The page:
Who are the real villains behind Christchurch's escalating arson problem?

Christchurch's arson problem  continues to escalate. This is a problem that the authorities and those who have set themselves  up as the cheerleaders for the city's rebuild have, by their inaction, allowed to develop.

In 2009  the New  Zealand  Fire Service expressed concern  that Christchurch could become known  as 'Arson City'. That fear seems to have become  reality with arson attacks occurring every two to three days. The attacks get duly noted in the corporate friendly local media and nothing changes.

Arson attacks were up nearly fifty percent from 2011 to 2012  and the Fire Service say they are on track to be up another 50 percent this year. By the end of this year Christchurch could well account for more than  half of all New Zealand's arsons.

By far the majority of these arson attacks are on abandoned houses in the quake-devastated  eastern suburbs. And there is also extensive vandalism and graffiti attacks.

There  were two more arsons  in the Eastside on Sunday night. Two red-zoned home in the Christchurch suburb of Richmond were fire bombed  and the houses were destroyed.

Of course arson is an emotive issue at the best of times and it is likely  to get our less thinking citizens  reaching for the telephone and talkback radio to express their outrage.

But heaping opprobrium on the heads  of those committing arson isn't  - and hasn't -  solved anything. Nor has the police's initial  enthusiasm to get the local community to 'own' the problem. That strategy never got off the ground because people in the eastern suburbs generally don't think they  should own a problem  that they did not create in the first place and who rightly want to know what local authorities are going to do about it.

The answer is so far : not much.

If the houses were being fire bombed in Merivale and Fendalton then action would be prompt but it is seemingly of low priority in the eastern suburbs. After all this is an area where the SAS let off incendiary devices and play their little 'catch the terrorist' games.

And the response of the insurance industry was to declare that it was  insurance fraud that was driving the wave of arson attacks.

Chris Ryan, chief executive of the Insurance Council said in 2012 homeowners who did not have adequate cover for earthquake damage were turning to deliberately torching their homes. Despite admitting his evidence was 'only anecdotal' that didn't stop him putting the boot in.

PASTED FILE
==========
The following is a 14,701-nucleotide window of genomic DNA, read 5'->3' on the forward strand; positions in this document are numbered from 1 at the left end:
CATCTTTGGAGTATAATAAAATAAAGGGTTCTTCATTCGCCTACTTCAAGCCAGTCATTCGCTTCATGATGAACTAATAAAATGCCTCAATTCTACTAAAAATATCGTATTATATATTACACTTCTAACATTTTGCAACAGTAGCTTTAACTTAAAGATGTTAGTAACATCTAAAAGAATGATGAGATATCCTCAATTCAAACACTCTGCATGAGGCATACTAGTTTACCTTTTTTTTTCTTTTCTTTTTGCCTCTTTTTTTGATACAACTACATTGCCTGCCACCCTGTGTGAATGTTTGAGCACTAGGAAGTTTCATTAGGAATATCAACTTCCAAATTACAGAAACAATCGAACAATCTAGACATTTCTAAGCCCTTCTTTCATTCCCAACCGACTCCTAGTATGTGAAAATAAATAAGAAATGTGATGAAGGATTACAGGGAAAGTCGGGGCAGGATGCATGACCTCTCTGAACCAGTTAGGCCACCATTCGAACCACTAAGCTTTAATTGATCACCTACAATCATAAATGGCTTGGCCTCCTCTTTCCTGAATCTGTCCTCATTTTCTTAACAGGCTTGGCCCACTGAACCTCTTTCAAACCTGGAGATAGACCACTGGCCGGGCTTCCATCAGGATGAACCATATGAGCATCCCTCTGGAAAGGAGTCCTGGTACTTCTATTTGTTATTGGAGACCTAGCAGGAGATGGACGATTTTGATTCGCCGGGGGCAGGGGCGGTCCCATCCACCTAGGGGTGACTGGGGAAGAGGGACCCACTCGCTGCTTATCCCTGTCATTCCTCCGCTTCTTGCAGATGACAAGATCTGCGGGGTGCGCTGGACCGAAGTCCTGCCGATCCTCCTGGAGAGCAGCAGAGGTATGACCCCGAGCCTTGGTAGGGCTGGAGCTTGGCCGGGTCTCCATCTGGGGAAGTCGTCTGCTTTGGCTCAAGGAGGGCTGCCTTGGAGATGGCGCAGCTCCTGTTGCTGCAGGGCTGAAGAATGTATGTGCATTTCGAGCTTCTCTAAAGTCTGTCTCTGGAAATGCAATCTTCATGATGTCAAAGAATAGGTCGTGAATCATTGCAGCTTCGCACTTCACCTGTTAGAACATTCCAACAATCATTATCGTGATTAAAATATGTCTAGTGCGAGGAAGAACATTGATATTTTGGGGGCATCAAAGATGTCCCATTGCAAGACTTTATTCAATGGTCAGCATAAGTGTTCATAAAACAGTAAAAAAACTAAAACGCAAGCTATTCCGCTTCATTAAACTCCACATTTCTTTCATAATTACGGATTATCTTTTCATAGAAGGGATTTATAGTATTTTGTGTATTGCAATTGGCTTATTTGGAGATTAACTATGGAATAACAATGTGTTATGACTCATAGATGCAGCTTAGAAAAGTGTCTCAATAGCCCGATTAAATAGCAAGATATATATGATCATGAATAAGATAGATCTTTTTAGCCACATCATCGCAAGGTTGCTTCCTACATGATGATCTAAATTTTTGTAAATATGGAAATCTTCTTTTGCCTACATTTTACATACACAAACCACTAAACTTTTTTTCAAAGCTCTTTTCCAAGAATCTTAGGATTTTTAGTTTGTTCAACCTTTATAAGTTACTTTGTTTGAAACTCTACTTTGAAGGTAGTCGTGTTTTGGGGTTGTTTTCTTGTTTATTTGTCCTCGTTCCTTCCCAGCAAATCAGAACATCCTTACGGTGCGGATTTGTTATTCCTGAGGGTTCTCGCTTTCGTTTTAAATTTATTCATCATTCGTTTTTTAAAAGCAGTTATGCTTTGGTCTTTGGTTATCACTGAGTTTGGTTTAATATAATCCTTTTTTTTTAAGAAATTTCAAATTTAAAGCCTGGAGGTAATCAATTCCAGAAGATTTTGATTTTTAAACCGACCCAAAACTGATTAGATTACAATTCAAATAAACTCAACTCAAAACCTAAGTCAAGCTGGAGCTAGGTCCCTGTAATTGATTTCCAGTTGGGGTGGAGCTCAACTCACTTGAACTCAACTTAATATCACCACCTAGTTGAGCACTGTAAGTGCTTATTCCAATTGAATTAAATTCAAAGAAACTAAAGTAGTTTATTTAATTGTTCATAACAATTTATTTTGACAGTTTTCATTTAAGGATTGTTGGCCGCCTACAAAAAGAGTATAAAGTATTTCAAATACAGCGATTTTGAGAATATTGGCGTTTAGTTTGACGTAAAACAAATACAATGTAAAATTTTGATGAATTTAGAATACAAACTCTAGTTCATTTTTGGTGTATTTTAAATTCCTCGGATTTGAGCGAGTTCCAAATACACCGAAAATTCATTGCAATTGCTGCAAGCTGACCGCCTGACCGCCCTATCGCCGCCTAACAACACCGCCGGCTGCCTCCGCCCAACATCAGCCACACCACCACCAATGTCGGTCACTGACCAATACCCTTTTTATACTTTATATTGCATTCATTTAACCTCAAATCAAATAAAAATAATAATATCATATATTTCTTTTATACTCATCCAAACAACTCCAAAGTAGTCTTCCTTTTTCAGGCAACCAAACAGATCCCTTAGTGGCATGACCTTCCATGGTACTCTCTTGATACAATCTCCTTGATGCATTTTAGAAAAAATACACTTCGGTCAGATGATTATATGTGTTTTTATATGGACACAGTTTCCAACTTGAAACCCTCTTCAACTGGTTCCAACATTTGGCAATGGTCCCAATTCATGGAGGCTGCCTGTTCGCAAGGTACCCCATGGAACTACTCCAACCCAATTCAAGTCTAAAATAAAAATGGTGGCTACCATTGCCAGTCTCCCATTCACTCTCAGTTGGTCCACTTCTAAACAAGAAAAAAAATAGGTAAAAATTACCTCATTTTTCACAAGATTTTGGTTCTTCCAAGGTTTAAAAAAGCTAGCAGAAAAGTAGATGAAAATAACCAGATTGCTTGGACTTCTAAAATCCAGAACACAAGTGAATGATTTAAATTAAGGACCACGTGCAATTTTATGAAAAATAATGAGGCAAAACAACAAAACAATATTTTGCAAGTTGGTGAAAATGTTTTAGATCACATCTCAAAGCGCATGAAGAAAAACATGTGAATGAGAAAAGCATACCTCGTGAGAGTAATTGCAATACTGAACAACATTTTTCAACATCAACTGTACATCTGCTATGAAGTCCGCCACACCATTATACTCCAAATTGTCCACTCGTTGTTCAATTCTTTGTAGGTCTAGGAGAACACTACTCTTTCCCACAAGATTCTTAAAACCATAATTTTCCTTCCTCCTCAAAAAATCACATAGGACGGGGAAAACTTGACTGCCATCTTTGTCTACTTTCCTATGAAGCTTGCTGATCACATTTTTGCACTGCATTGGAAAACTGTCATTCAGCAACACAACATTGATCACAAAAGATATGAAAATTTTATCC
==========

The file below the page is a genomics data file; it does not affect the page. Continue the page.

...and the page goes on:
Having had their  economic and social plight ignored for over three years  people in the eastern suburbs aren't deposed to own a problem when their own  concerns have been consistently  ignored. An indication of the anger in my neck of the woods is that few billboards of our local contenders for council seem to survive for very long before they are defaced or ripped down. Indeed   I have been considered  pulling down one of Aaron Keown and Ngaire Button's  poisonous  billboards myself. I haven't. Yes, I'm a wimp.

Detroit is another city  also suffering a epidemic of arson attacks but  on a far larger scale than could be envisaged in Christchurch.

The financial crisis of 2008 was the catalyst for the city's collapse and the banks and the corporations, seeking to avoid financial damage and place the burden for the collapse on the working people of Detroit, forced the city into bankruptcy earlier this year.

Nearly 40 percent of the city is now unoccupied. Over 80,000 houses have now been abandoned and the city has become a fertile ground for arson. There are an average of fourteen arsons every day.

 "We're in a crisis and one fire way from a disaster,"  recently warned Dan McNamara, president of the Detroit Fire Fighters Association.  "The city can't continue to operate like this."

A documentary about Detroit's fire epidemic, Burn,  received critical acclaim last year for exploring the crisis through the eyes of firefighters.

"Arson is a form of self-expression in a place where you can't express yourself," Brenna Sanchez, co-producer/director of Burn," told Reuters.

She went on to say that she saw little hope for solving the arson epidemic in Detroit until  other economic and social  problems were addressed. She said there would be no improvement in the situation  'until people stop feeling desperate. It's a question of improving the quality of life of residents."

I think there is much merit in Sanchez's comments and think they are applicable in Christchurch too.

Without wanting to impute political motivations that are not there, is it a coincidence that arson is epidemic in an area of the city that has been left to its  fate while the political and corporate bigwigs have lavished their attention - and all the resources they command - on the central city that they are rebuilding in their own image? Is it a coincidence that these arson attacks have occurred in an area of the city whose voice has remained unheard?

The failure to address the economic and social crisis in the eastern suburb's in favour of the central city rebuild has been scandalous and reprehensible and has, among other things  allowed the development of a dangerous  fertile ground for arsonists to run amok.


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